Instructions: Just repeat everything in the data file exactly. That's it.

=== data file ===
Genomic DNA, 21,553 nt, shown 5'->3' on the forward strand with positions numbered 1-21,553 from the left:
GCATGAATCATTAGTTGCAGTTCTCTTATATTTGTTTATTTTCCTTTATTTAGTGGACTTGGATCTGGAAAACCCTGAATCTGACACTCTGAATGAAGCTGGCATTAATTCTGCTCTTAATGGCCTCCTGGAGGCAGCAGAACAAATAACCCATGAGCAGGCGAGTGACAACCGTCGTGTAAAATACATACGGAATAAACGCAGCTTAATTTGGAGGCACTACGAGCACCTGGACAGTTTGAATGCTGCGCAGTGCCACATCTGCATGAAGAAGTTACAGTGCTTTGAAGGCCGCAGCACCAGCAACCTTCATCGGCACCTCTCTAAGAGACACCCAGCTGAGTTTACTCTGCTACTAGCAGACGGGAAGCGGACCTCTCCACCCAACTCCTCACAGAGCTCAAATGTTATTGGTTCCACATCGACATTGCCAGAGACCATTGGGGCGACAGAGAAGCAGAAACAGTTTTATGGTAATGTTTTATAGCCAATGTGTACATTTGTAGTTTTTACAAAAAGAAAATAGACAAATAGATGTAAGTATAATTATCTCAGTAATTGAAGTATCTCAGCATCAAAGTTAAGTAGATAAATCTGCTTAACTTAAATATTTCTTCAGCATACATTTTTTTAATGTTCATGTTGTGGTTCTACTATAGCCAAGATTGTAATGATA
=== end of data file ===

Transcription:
Genomic DNA, 21,553 nt, shown 5'->3' on the forward strand with positions numbered 1-21,553 from the left:
GCATGAATCATTAGTTGCAGTTCTCTTATATTTGTTTATTTTCCTTTATTTAGTGGACTTGGATCTGGAAAACCCTGAATCTGACACTCTGAATGAAGCTGGCATTAATTCTGCTCTTAATGGCCTCCTGGAGGCAGCAGAACAAATAACCCATGAGCAGGCGAGTGACAACCGTCGTGTAAAATACATACGGAATAAACGCAGCTTAATTTGGAGGCACTACGAGCACCTGGACAGTTTGAATGCTGCGCAGTGCCACATCTGCATGAAGAAGTTACAGTGCTTTGAAGGCCGCAGCACCAGCAACCTTCATCGGCACCTCTCTAAGAGACACCCAGCTGAGTTTACTCTGCTACTAGCAGACGGGAAGCGGACCTCTCCACCCAACTCCTCACAGAGCTCAAATGTTATTGGTTCCACATCGACATTGCCAGAGACCATTGGGGCGACAGAGAAGCAGAAACAGTTTTATGGTAATGTTTTATAGCCAATGTGTACATTTGTAGTTTTTACAAAAAGAAAATAGACAAATAGATGTAAGTATAATTATCTCAGTAATTGAAGTATCTCAGCATCAAAGTTAAGTAGATAAATCTGCTTAACTTAAATATTTCTTCAGCATACATTTTTTTAATGTTCATGTTGTGGTTCTACTATAGCCAAGATTGTAATGATA